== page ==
Suicide Prevention for the able-bodied and Suicide Assistance for everyone else!
Parliament agreed on assisted suicide. Why didn’t the Supreme Court Listen?
In April 2010 the elected officials of this country soundly defeated Francine Lalonde’s Bill 562 calling for assisted-suicide, 228 to 59. Yet those wanting a change in Canada’s laws did not take that as the resounding voice of Canadians.
The British Columbia Civil Liberties Association used the Supreme Court to achieve its aim. “The BCCLA filed a lawsuit in 2011 to challenge the laws that criminalize doctors for helping competent, seriously ill individuals who wish to hasten death.” The emerging human faces of the campaign were Lee Carter, Hollis Johnson and Gloria Taylor stirring the emotions of all Canadians, they achieved their goal in February this year. Circumventing Canadian Law with a legal challenge via the courts and I am sure pleased with the “activist’ judiciary presently in Canada, which by a substantive pretzel type move, worthy of the Guinness Book of Records, found a right to die within the right to life! For the first time ever human life became subjective and was stripped of its inviolable nature under our Canadian law.
In its final report “Informing the Future: Mental Health Indicators” June 2015, the Mental Health Commission of Canada gave Red Codes to the following:
i) The rate of suicide per 100,000 adults (20-64) was 13.8 and drew a “Red Code” “indicating significant concerns and/or the indicator is moving in an undesirable direction”
ii) The rate of suicide per 100,000 youth 15-19 was 9 and also rated a “Red Code” “given the failure to dramatically reduce youth suicide in Canada”.
iii) The rate of suicide per 100,000 Canadians living in three Canadian territories was 30.9 and drew a Red Code with provisions, “While the high rate warrants a coding of red…the rate appears to be decreasing”.
iv) The rate of suicide per 100,000 Canadians aged 65 years or older was 10.4. “given a failure to reduce the seniors’ suicide rate over time and alarmingly high rates for older men this indicator is red.”
Why does Canada appear to have a “Red” code of preventative action for able-bodied folks while the Supreme Court gives a “Green” light for suicide assistance to those with health conditions, illnesses, injuries and disability? If suicide is devastating for one it is devastating for all.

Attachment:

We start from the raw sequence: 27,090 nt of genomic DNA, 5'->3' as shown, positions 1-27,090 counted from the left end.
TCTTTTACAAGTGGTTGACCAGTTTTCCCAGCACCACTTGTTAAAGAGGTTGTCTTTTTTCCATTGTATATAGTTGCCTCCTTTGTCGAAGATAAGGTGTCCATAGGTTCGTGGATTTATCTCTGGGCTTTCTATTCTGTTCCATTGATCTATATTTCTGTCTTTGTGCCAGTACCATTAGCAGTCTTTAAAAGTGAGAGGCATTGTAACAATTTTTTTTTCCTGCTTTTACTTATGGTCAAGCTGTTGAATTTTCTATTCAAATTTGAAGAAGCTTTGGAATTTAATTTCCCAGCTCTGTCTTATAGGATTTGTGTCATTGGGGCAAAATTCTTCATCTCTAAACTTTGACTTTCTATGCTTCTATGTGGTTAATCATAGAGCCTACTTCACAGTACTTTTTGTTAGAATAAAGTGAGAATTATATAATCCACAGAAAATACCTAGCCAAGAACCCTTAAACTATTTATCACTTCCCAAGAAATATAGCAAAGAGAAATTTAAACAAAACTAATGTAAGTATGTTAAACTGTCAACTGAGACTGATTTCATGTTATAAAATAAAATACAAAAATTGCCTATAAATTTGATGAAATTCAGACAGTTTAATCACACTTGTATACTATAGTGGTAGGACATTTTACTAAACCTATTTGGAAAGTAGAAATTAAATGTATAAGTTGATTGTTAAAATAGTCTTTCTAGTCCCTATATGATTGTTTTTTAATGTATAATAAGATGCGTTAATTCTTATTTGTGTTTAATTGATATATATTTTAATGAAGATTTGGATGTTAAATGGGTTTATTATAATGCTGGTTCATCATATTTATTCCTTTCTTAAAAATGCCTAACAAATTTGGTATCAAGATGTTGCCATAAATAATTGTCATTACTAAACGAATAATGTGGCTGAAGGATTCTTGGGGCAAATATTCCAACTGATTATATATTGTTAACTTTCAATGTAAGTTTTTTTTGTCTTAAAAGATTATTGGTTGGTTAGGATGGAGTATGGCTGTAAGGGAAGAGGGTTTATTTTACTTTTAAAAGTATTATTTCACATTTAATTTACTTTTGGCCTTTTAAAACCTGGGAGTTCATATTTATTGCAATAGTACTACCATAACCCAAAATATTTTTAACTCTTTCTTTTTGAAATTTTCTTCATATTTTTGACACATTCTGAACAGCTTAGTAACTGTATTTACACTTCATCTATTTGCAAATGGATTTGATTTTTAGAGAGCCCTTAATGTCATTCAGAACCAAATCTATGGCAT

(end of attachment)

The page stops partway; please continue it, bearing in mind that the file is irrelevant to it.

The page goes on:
What does this have to do with anything you might ask?
Well it matters because National and International programs are totally dedicated to suicide prevention. The United Nations has addressed suicide for the first time ever in its June 2015 report and called for universal action to prevent suicide, cluster suicides and suicide contagion.
In a recent letter concerning California’s consideration of assisted suicide legislation Dr Aaron Kheriaty, a psychiatrist and director of the Program in Medical Ethics at the University of California Irvine, stated the following.
“The desire to end one’s life, or the request for assisted suicide, is almost always a cry for help…….. “It is a distress signal indicating that something in the patient’s situation is not adequately being attended to — an untreated clinical depression, fear or anxiety about the future or about one’s medical condition, untreated or under-treated pain, family or relationship strain or conflict, and so on.”
“The Oklahoman” Editorial Board, in its July 20th article entitled “Laws allowing assisted suicide can have far-reaching impact”, highlighted the letter where he noted
“that 80 percent to 90 percent of suicides are associated with clinical depression or other treatable mental disorders “including for individuals at the end-of-life and individuals with a terminal condition.”
Those championing suicide with medical assistance speak in terms of “autonomy and public acceptance” using language that masks the horror of suicide and its terrible legacy for remaining family and friends. Yet, in the 2014 Ipsos Reid survey commissioned by Dying with Dignity over 80% of Canadians apparently agreed with the following! “… A doctor should be able to help someone end their life if the person is a competent adult who is terminally ill, suffering unbearably and repeatedly asks for assistance to die”.
However, the Supreme Court sanctioned that “a competent adult person (1) clearly consents to the termination of life and (2) has a grievous and irremediable medical condition (including and illness, disease or disability) that causes enduring suffering that is intolerable to the individual in the circumstances of his or her condition”
Canadians have never been polled on this question. You do not have to be terminal or at the end of life, you do not have to have explored any other form of treatment or avenues to relieve pain or suffering – you just have to want to commit suicide! In effect, an 18 year old with diabetes who cannot face a life of self-injection could easily fit into this category.
On the Survivors of Suicide website it states:
“Without a doubt, suicide survivors suffer in a variety of ways: one, because they need to mourn the loss of someone who has died; two, because they have experienced a sudden, typically unexpected traumatic death; and three, because they are often shunned by a society unwilling to enter into the pain of their grief “
What on earth will this look like- when we are supposed to plan and celebrate suicide and we cannot? Suicide is not a private act it has public consequences, not least of is the devaluing of all human life and the effects on our youth and elderly – are we ready?